Although Lacoste’s roots came from the tennis court, performance tennis represents less than 10 percent of the business today. But it’s been growing at 10 to 15 percent annually for the past three years, according to the company.

“Although as a percent to our total, pure tennis is small, it is the positioning of being the authentic and original tennis brand that really drives our DNA,” said Lacoste chairman Robert Siegel. “Our tennis business is quite strong in ’08, having aspirational players such as Andy Roddick, Richard Gasquet, Tatiana Golovin and Nathalie Dechy, to name a few, definitely positions us as an authentic tennis brand.

“After Andy plays a Grand Slam event like the U.S. Open, we get immediate demand for what he is wearing, including the cap, shirt, short and even the track jacket,” Siegel added. “In fact, our boutique at the foot of the entrance to Arthur Ashe Stadium sells what Andy wears on the court and is generally sold out after a few days.”

Market leader Nike, which sponsors the biggest names in tennis (Rafael Nadal, Roger Federer, Maria Sharapova, Serena Williams and others), declined to break out figures on tennis apparel sales.

The good news for tennis apparel makers is that women account for 44 percent of all tennis players, according to the SGMA’s participation studies. The number of girls playing on high school teams shot up 53 percent between 1990 and 2007 to more than 202,000, and tennis was the sixth most popular girls’ high school sport. The number of boys playing high school tennis rose 28 percent in the same period. SGMA’s Sports & Fitness Participation report rated tennis as the second most popular sports category behind team sports and as the top traditional sport gaining participation from 2000 to 2006.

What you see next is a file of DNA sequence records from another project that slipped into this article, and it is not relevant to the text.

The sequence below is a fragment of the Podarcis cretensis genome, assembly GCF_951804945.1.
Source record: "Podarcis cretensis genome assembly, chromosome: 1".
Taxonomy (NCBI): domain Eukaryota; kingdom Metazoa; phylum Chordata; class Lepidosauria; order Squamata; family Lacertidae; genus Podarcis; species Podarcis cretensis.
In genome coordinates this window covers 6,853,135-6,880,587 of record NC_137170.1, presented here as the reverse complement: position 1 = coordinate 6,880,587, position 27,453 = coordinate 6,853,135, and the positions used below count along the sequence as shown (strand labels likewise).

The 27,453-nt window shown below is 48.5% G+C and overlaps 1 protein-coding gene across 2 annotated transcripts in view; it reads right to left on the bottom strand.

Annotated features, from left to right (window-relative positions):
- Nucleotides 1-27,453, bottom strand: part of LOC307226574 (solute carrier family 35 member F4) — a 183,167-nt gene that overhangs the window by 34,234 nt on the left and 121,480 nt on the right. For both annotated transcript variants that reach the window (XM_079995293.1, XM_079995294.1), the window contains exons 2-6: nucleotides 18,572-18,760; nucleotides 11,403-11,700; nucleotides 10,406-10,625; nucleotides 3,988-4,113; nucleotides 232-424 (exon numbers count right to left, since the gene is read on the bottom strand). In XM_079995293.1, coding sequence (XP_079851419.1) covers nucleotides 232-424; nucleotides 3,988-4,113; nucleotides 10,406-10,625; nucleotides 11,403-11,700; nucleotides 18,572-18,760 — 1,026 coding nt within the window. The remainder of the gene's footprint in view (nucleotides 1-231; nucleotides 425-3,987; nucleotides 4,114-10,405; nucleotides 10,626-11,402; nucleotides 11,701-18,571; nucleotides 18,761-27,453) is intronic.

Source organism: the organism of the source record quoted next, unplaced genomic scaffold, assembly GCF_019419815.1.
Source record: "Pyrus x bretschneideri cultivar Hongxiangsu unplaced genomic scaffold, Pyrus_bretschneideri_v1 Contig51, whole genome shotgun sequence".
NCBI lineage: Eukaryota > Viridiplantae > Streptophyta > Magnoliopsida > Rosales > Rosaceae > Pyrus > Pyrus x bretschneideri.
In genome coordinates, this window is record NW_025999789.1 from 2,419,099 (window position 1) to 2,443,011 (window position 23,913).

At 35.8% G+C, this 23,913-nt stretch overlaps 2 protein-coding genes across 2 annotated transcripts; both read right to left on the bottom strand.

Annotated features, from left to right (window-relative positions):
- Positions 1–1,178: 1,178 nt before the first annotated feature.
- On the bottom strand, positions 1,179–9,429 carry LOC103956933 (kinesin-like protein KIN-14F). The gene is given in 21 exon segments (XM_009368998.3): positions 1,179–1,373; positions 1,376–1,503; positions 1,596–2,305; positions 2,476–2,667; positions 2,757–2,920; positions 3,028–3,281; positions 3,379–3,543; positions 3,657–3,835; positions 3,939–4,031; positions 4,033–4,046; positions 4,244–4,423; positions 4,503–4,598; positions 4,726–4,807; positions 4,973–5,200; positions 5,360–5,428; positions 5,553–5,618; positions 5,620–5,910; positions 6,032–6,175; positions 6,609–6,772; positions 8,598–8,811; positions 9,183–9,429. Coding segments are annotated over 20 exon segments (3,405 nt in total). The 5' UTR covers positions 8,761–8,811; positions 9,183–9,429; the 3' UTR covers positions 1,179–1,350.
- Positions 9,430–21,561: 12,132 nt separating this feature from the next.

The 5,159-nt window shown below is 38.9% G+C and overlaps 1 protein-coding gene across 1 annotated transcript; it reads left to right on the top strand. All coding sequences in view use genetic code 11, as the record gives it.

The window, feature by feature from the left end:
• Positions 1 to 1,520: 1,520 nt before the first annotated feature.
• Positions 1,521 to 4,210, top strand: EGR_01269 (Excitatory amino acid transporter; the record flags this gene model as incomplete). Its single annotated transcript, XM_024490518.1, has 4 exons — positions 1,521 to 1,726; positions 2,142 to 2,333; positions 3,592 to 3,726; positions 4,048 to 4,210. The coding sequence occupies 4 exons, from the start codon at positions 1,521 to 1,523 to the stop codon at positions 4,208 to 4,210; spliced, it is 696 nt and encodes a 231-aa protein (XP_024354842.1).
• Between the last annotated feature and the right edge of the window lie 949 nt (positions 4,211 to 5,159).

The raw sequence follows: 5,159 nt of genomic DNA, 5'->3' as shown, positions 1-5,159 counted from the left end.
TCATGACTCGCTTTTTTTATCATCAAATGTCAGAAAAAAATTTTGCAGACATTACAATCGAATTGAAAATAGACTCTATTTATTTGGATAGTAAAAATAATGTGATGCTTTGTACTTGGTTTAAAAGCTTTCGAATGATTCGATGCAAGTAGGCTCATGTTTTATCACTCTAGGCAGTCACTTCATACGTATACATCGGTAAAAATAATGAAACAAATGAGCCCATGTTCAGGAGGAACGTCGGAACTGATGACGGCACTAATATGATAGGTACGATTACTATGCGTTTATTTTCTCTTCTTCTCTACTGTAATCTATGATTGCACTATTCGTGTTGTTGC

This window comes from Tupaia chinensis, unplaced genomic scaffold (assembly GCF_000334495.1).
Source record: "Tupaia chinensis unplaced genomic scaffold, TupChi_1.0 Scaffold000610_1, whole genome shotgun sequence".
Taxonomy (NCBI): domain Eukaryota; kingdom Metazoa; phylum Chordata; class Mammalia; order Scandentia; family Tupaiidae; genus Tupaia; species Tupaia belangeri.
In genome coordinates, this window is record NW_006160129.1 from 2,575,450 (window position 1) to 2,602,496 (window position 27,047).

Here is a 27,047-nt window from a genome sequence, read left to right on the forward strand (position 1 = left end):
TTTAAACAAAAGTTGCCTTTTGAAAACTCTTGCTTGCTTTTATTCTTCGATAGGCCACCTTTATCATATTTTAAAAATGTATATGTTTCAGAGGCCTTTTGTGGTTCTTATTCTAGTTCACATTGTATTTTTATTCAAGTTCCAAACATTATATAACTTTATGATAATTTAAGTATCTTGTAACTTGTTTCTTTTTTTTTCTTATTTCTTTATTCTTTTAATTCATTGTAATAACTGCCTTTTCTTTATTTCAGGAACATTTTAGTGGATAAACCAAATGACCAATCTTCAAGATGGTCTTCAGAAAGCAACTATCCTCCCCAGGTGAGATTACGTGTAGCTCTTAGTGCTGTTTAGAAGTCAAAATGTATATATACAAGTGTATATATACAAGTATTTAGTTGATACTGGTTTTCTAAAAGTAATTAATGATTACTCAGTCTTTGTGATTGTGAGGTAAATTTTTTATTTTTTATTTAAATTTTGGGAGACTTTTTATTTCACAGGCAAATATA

Mike May, director of communications at the SGMA, noted tennis’ new vigor stemmed from efforts by private clubs, public tennis centers, teaching pros and manufacturers as well as the support of QuickStart, an industrywide program introducing children to the sport.

“I see ads for it around the country whenever I travel, and it’s making a difference,” May said. “It’s exposing people to the great game of tennis. And you don’t have to play like a pro to enjoy the game.”

Tennis apparel is setting new standards in athletic fashion, May noted.

“Tennis clothes can be worn both in and outside the tennis court — to a cocktail party, to the office, to the grocery store — so there’s now a lot of crossover appeal to tennis apparel,” May said. “The technology used in tennis clothing today is revolutionary, and when you’re wearing these clothes it gets you in the mood to play tennis again. It makes you look and feel like a tennis player, so makes the whole experience much more positive.”

Thomas Doyle, vice president of information and research at NSGA, said tennis skirts and tennis dresses are worn more now in the fashion industry. “Serious players — especially if they are female — tend to dress better,” he said.

The TIA’s de Boer noted players who used to simply wear T-shirts are switching back to performance tennis gear because “tennis fashion has definitely improved with technology and new fabrics. Players enjoy looking better and having more choices. T-shirts get wet, heavy and restrictive, unlike the new lines of activewear. Kids may prefer T-shirts, but more mature players go for better materials and better looks.”

Major tennis labels are investing heavily in designing, developing and growing in-house tennis apparel lines, she stressed. “People are wearing tennis apparel not only on the court, but off the court in their everyday activities.”

Tennis is growing faster than other sports because “tennis is for everyone,” de Boer said. “And what other sport has women in their 80s and older running around in miniskirts and Lycra fitted tank tops?”